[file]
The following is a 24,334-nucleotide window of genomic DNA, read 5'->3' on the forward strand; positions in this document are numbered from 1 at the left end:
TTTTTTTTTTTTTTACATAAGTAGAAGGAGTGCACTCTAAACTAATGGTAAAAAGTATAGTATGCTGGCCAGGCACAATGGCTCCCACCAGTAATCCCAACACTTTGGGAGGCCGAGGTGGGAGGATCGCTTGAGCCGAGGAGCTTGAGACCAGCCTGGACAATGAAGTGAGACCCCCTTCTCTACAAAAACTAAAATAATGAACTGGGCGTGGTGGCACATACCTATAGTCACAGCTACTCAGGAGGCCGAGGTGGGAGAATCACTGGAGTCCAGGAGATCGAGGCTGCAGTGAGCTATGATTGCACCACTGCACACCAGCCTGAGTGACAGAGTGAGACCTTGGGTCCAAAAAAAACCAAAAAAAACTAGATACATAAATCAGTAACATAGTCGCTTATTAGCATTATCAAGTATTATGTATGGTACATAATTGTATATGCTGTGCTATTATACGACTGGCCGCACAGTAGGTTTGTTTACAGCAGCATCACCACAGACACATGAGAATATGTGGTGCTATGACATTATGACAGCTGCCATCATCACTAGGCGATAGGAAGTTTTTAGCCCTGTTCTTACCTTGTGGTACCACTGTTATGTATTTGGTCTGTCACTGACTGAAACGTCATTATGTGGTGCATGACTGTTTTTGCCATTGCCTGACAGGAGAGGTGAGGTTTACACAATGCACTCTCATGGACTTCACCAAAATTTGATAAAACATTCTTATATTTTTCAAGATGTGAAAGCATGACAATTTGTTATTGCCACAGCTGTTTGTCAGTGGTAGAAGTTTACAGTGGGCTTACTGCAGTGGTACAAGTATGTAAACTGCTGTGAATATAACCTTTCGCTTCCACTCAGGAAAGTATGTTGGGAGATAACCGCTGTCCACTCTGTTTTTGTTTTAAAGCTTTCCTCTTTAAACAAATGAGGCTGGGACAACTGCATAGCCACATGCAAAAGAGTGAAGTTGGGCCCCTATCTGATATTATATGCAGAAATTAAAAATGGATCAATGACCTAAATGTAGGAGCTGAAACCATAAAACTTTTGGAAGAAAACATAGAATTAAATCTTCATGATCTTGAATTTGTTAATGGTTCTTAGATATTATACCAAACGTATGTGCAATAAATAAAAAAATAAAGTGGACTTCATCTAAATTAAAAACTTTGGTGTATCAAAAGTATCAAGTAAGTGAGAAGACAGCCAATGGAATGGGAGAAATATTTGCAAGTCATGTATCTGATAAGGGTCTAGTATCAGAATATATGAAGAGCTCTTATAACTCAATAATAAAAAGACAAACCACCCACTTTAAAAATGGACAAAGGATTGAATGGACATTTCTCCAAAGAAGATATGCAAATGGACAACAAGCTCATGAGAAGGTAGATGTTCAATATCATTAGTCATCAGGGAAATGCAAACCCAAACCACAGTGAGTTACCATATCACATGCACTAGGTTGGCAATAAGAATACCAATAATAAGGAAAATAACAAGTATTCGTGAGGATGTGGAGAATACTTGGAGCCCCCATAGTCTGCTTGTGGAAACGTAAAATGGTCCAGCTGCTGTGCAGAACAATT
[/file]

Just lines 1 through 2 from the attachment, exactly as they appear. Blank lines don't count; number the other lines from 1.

The following is a 24,334-nucleotide window of genomic DNA, read 5'->3' on the forward strand; positions in this document are numbered from 1 at the left end:
TTTTTTTTTTTTTTACATAAGTAGAAGGAGTGCACTCTAAACTAATGGTAAAAAGTATAGTATGCTGGCCAGGCACAATGGCTCCCACCAGTAATCCCAACACTTTGGGAGGCCGAGGTGGGAGGATCGCTTGAGCCGAGGAGCTTGAGACCAGCCTGGACAATGAAGTGAGACCCCCTTCTCTACAAAAACTAAAATAATGAACTGGGCGTGGTGGCACATACCTATAGTCACAGCTACTCAGGAGGCCGAGGTGGGAGAATCACTGGAGTCCAGGAGATCGAGGCTGCAGTGAGCTATGATTGCACCACTGCACACCAGCCTGAGTGACAGAGTGAGACCTTGGGTCCAAAAAAAACCAAAAAAAACTAGATACATAAATCAGTAACATAGTCGCTTATTAGCATTATCAAGTATTATGTATGGTACATAATTGTATATGCTGTGCTATTATACGACTGGCCGCACAGTAGGTTTGTTTACAGCAGCATCACCACAGACACATGAGAATATGTGGTGCTATGACATTATGACAGCTGCCATCATCACTAGGCGATAGGAAGTTTTTAGCCCTGTTCTTACCTTGTGGTACCACTGTTATGTATTTGGTCTGTCACTGACTGAAACGTCATTATGTGGTGCATGACTGTTTTTGCCATTGCCTGACAGGAGAGGTGAGGTTTACACAATGCACTCTCATGGACTTCACCAAAATTTGATAAAACATTCTTATATTTTTCAAGATGTGAAAGCATGACAATTTGTTATTGCCACAGCTGTTTGTCAGTGGTAGAAGTTTACAGTGGGCTTACTGCAGTGGTACAAGTATGTAAACTGCTGTGAATATAACCTTTCGCTTCCACTCAGGAAAGTATGTTGGGAGATAACCGCTGTCCACTCTGTTTTTGTTTTAAAGCTTTCCTCTTTAAACAAATGAGGCTGGGACAACTGCATAGCCACATGCAAAAGAGTGAAGTTGGGCCCCTATCTGATATTATATGCAGAAATTAAAAATGGATCAATGACCTAAATGTAGGAGCTGAAACCATAAAACTTTTGGAAGAAAACATAGAATTAAATCTTCATGATCTTGAATTTGTTAATGGTTCTTAGATATTATACCAAACGTATGTGCAATAAATAAAAAAATAAAGTGGACTTCATCTAAATTAAAAACTTTGGTGTATCAAAAGTATCAAGTAAGTGAGAAGACAGCCAATGGAATGGGAGAAATATTTGCAAGTCATGTATCTGATAAGGGTCTAGTATCAGAATATATGAAGAGCTCTTATAACTCAATAATAAAAAGACAAACCACCCACTTTAAAAATGGACAAAGGATTGAATGGACATTTCTCCAAAGAAGATATGCAAATGGACAACAAGCTCATGAGAAGGTAGATGTTCAATATCATTAGTCATCAGGGAAATGCAAACCCAAACCACAGTGAGTTACCATATCACATGCACTAGGTTGGCAATAAGAATACCAATAATAAGGAAAATAACAAGTATTCGTGAGGATGTGGAGAATACTTGGAGCCCCCATAGTCTGCTTGTGGAAACGTAAAATGGTCCAGCTGCTGTGCAGAACAATT